Friday, 26 June 2015


Weather: E/NE-2, warm and muggy, occasional showers.

With an overnight NE and some pre-dawn rain observers were hopeful of something good today. With Bee eaters reported throughout the UK and most locally on the Orme; that was the hoped for species. 

Returning waders were immediately evident with 11 Redshank feeding in the gutter below the sea defence. 12 returning Black headed Gulls were to be found  roosting on the sand just off Dove Point . 

Many young birds could be found in every bush with Whitethroat and Reed Warbler being the most notable.

The day was punctuated at approximately 11.30 when the hoped for rare was located; A cracking male Serin was found at 'Hoopoe Hollow'  sitting on a fence line with a Greenfinch and a Linnet. No sooner had the bird been located and identified, it took flight. Observers resolutely kept it in their sights until it eventually alighted atop a small, very distant tree. A few record shots were taken before the bird dropped into a distant weedy paddock and lost to view.  

This is an exceptionally rare bird on Wirral and only our second ever. The last record was another male; singing in gardens next to the Lighthouse on the 9th April 1991!

The bird was not seen over the next couple of hours although there are many finches feeding amongst the weedy paddocks so is likely to still be present.


Male Serin - AMC

Male Serin -AMC


Tuesday, 23 June 2015

Tuesday 23rd June 2015

Weather; Fine and sunny. Very light north-easterly breeze.

As always at this time of year birding becomes much quieter in the lighthouse area. The spring migration is over and many summer visitors are now feeding newly fledged youngsters which have already left the nests. At least one pair of Willow Warblers and a pair of Whitethroats are feeding newly fledged and free flying young near the pond. Many other Whitethroats, Sedge and Reed Warblers are also carrying food in this area.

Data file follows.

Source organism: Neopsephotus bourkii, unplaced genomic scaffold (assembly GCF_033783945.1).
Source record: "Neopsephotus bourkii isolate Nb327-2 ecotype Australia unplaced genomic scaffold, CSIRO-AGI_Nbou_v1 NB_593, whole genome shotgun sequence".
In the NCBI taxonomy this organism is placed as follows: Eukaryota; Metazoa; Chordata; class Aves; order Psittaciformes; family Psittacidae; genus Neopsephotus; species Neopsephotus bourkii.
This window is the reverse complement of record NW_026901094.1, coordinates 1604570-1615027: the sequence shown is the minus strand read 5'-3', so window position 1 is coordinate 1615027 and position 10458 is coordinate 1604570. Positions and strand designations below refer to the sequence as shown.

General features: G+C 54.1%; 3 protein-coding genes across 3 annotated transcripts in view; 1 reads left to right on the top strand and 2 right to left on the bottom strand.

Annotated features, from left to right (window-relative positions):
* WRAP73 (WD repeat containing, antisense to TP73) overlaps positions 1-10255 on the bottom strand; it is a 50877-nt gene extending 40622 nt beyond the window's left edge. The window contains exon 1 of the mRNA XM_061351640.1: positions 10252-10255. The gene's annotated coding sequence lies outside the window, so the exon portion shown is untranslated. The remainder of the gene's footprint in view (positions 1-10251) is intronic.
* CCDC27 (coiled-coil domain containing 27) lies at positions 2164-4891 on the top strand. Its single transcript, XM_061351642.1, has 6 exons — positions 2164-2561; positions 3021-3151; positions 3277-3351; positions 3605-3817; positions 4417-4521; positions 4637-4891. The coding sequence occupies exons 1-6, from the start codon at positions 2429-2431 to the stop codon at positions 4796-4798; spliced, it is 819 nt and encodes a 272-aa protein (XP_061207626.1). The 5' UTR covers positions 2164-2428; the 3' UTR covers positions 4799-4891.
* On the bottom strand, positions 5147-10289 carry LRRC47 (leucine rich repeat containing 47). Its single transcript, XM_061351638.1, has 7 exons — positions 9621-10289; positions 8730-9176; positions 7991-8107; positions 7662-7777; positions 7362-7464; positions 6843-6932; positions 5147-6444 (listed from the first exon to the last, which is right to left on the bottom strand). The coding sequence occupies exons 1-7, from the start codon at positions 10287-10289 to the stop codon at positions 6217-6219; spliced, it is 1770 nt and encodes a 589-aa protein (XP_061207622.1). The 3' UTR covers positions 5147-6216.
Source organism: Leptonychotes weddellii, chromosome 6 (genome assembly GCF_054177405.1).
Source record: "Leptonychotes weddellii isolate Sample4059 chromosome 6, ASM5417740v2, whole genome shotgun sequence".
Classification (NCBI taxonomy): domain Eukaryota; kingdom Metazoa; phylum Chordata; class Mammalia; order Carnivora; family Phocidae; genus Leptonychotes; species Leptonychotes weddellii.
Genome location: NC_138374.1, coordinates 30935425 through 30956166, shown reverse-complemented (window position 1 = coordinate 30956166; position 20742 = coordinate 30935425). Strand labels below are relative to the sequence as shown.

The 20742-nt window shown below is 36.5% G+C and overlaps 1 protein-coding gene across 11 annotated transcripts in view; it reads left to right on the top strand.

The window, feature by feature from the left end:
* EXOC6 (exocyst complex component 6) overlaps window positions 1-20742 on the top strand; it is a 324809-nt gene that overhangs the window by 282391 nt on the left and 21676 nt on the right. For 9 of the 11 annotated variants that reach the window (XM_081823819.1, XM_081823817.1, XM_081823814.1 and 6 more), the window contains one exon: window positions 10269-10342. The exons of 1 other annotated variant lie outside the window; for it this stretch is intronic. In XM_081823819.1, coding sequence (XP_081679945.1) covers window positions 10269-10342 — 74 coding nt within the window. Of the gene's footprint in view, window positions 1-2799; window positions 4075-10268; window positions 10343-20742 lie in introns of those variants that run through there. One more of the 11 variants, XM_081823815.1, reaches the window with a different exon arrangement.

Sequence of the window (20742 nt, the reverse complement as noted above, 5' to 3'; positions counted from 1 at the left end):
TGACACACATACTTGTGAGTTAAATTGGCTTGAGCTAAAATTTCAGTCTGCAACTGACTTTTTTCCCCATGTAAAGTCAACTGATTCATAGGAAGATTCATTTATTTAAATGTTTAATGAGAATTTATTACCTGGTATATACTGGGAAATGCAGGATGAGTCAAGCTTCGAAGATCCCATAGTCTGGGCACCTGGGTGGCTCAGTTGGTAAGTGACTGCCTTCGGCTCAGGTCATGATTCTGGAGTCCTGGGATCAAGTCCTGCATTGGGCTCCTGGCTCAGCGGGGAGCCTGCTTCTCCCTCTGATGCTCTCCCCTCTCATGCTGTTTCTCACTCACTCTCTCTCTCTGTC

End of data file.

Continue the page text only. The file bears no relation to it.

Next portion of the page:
Newly fledged Whitethroat. Note the gape line still evident.  EW
The field in front of the lighthouse is currently carpeted with Marsh and Pyramid Orchids, together with other wild flowers and grasses, The sunny day encouraged increased butterfly activity today, with many Large Skippers in particular being evident in the grassy areas.
Large Skipper (male) EW

Observers AMC, EW

Thursday, 11 June 2015

11 June 2015

Weather: E-2, sunny and warm.

The usual summer sea birds remain offshore whilst only a 2 Oystercatcher remain on the shore. With an easterly overnight wind a few 'odd' birds were on the move today. A late Spotted Flycatcher moved through mid morning whilst two Mute Swans made an ungainly landing on the outer shore.A small flock of 3 Siskin were picked up as they passed overhead. With bird highlights limited observers attention was drawn by some Lighthouse botanical interest; namely the Star of Bethlehem and a small colony of Bee Orchids.


Bee Orchid (AMC)

Star of Bethlehem (AMC)

Saturday, 6 June 2015

6 June 2015

Weather: SW-5/6, sunny spells

With migration slowing to a trickle at the Lighthouse attention turned to the sea today. Offshore an Arctic Skua, 7 Gannets, 1 Kittiwake and 2 Common Tern were off the Sea defence at the Lighthouse today.

Two late Swallow and a House Martin passed through mid afternoon battling their way North across Liverpool Bay.

Some time was spent photographing a pair of Common Tern which were fishing in the Lighthouse gutter today. This enabled an easy comparison  to be made of under wing patterns between Common Tern and  recently photographed Arctic Terns. (see photographs below)


Common Tern (AMC) with the distinctive under wing pattern

Arctic Tern (AMC) taken on Unst . Compare under wing pattern with Common Tern above